COVID-19 in the workplace: differing guidance from data protection authorities

With the spread of coronavirus (COVID-19), employers are facing increasingly complex challenges in the day-to-day operation of their businesses. A key issue that many employers are facing is how to stop the disease spreading within their workforce, and what measures to implement to protect employees and the business. This is particularly crucial in international companies with highly mobile workforces, where the risk of infection and contagion is higher.

To respond to the increasing threat of the virus, numerous employers are considering monitoring their employee's state of health, their travel plans in and outside of work and their possible contacts with infected individuals outside the workplace. Employers are taking two approaches to stop the spread of the virus: either actively monitoring these factors, for example by asking employees to regularly fill in health questionnaires, and/or implementing policies and procedures to minimise the risk of infection and contagion.

Some data protection authorities have started to provide guidance, but there are divergent views on how employers should comply with data protection requirements, depending on the jurisdiction.

Restrictions monitoring employee health and travel – France and Italy

Companies considering the former approach should be aware that data protection regulators in the EU have issued guidance on COVID-19 related monitoring. In both France and Italy, the data protection supervisory authorities (the CNIL and the Garante respectively), have stated that employers should not actively collect information about their employee's state of health.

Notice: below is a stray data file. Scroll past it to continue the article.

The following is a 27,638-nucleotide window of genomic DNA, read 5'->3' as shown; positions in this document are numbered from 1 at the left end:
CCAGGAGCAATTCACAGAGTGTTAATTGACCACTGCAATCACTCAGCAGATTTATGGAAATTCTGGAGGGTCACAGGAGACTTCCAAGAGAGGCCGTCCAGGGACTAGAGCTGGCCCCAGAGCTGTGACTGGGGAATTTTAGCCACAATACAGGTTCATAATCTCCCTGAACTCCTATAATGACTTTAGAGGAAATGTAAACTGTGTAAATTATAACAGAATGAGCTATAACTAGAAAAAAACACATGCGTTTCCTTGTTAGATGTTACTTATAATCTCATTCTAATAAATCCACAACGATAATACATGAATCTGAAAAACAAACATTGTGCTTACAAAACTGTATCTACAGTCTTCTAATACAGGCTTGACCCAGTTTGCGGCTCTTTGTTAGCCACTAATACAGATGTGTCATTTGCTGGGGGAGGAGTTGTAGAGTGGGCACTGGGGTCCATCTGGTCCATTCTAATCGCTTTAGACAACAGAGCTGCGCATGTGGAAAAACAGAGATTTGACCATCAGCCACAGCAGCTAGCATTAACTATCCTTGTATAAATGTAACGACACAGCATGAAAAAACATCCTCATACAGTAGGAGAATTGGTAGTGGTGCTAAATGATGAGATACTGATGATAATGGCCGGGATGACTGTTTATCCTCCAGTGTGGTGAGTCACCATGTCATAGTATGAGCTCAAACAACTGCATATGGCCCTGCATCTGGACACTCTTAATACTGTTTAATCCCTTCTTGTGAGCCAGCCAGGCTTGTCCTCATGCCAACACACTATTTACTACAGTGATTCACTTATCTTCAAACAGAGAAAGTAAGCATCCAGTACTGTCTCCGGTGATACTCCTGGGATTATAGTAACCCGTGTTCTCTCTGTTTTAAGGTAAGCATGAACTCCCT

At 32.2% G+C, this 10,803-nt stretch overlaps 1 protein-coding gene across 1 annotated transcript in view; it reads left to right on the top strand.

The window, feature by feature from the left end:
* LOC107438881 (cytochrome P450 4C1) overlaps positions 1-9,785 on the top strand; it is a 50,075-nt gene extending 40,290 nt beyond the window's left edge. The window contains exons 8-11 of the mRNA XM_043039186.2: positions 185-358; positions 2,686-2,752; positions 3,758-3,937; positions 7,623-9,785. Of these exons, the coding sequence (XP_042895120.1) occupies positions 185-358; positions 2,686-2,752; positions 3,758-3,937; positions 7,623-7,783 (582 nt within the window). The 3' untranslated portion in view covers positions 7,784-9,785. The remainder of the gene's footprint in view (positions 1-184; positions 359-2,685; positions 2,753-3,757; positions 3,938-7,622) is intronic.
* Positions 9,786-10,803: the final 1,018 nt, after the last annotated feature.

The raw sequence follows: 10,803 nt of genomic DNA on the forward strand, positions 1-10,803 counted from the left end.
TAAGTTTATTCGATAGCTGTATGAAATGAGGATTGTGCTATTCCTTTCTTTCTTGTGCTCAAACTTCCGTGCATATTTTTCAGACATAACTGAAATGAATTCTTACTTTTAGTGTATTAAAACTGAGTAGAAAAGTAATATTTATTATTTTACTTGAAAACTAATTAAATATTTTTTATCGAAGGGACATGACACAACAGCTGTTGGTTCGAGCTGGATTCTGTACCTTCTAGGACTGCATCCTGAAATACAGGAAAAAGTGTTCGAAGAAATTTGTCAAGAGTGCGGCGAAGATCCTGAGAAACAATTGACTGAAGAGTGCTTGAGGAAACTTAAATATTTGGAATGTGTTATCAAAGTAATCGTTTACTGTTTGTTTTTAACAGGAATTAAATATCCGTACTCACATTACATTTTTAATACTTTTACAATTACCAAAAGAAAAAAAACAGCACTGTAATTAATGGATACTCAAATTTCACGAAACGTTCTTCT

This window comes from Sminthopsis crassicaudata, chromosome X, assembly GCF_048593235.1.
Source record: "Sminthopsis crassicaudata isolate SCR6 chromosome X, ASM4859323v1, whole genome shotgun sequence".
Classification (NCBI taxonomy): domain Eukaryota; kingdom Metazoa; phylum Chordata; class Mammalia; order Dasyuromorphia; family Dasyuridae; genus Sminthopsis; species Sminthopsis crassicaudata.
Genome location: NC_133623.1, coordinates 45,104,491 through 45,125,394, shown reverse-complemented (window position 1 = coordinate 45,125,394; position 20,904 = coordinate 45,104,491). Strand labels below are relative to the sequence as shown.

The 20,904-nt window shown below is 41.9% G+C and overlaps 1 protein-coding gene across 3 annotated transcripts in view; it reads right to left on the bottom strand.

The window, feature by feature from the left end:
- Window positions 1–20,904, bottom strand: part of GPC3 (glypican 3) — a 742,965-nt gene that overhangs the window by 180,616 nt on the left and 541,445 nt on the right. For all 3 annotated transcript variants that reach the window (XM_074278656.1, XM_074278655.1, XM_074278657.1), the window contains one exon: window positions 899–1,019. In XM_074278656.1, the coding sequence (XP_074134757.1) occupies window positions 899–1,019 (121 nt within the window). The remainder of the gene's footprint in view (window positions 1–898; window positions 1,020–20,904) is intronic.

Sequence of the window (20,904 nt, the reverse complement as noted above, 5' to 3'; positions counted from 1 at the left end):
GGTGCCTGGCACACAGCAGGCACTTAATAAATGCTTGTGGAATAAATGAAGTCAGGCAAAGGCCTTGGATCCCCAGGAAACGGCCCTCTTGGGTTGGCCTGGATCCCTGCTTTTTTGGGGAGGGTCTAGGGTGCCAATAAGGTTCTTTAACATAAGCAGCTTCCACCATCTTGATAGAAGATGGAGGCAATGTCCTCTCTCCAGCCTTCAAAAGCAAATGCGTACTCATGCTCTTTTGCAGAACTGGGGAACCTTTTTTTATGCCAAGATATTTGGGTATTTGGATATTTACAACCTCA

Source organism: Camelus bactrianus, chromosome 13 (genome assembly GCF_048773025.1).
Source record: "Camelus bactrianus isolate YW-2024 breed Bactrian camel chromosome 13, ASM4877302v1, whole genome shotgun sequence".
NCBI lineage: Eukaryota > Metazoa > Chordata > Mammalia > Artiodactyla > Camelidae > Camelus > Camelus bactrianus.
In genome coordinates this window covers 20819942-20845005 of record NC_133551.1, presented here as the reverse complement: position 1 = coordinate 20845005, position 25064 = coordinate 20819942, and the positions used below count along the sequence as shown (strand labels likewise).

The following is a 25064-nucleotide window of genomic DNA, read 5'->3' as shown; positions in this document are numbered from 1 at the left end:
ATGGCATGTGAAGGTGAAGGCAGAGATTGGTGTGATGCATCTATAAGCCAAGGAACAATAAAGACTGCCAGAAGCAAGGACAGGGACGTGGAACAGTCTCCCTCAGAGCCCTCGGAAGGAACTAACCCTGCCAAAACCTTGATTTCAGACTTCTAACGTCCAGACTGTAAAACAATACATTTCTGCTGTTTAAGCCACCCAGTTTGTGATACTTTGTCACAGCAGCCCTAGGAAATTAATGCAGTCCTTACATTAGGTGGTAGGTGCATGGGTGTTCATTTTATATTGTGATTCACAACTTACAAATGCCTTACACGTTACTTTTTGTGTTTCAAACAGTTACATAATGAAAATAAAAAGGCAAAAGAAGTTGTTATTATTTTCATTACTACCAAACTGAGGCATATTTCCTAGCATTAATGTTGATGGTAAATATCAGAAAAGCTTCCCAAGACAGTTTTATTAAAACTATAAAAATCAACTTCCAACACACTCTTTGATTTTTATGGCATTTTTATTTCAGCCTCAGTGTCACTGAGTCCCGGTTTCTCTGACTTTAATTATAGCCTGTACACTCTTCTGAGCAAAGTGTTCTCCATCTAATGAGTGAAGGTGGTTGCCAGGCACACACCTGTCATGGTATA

In France, the CNIL has informed organisations that they should not collect information about the body temperature of their employees or visitors to the premises or information about health and possible COVID-19 symptoms from them. This does not prevent employers from reporting cases of COVID-19 in the workplace to relevant health authorities. The CNIL has specifically stated that, if an employer is alerted to case of COVID-19 amongst their employees, the employer may record:

  • the date and identity of the person suspected of having been exposed to the virus;

  • the organisational measures taken (isolation, remote working, contact with the workplace doctor, etc.).

Guidance from the Garante in Italy similarly prohibits employers from actively collecting health information about employees, or gathering information about employee's travel outside of work. There is an exemption to this for situations in which the health risk to the employee is higher (e.g. because of a high risk working environment) – in such cases, the employer can request an in-house health care professional to carry out health checks.

Both authorities also warn against employees to supply information about the state of health of their friends and family.

Collection and disclosure of employee personal data – Hungary and Denmark

Meanwhile, in Hungary, the NAIH declared that employers should encourage employees to report possible COVID-19 risks.

If the employee reports or the employer becomes aware of any suspicious circumstance based on the information provided by the employee, the employer may require the employees to fill out questionnaires that can contain certain information including travel destinations and dates as well as connections with infected persons.

However, the employer must not request information about the medical history of the employee or any medical documentation. The employer is also not permitted to generally and systematically require employees to undergo medical checks (such as measuring body temperature). As in Italy however, in certain circumstances and in relation to roles that are particularly at risk of infection, medical checks conducted or supervised by medical professionals can be carried out.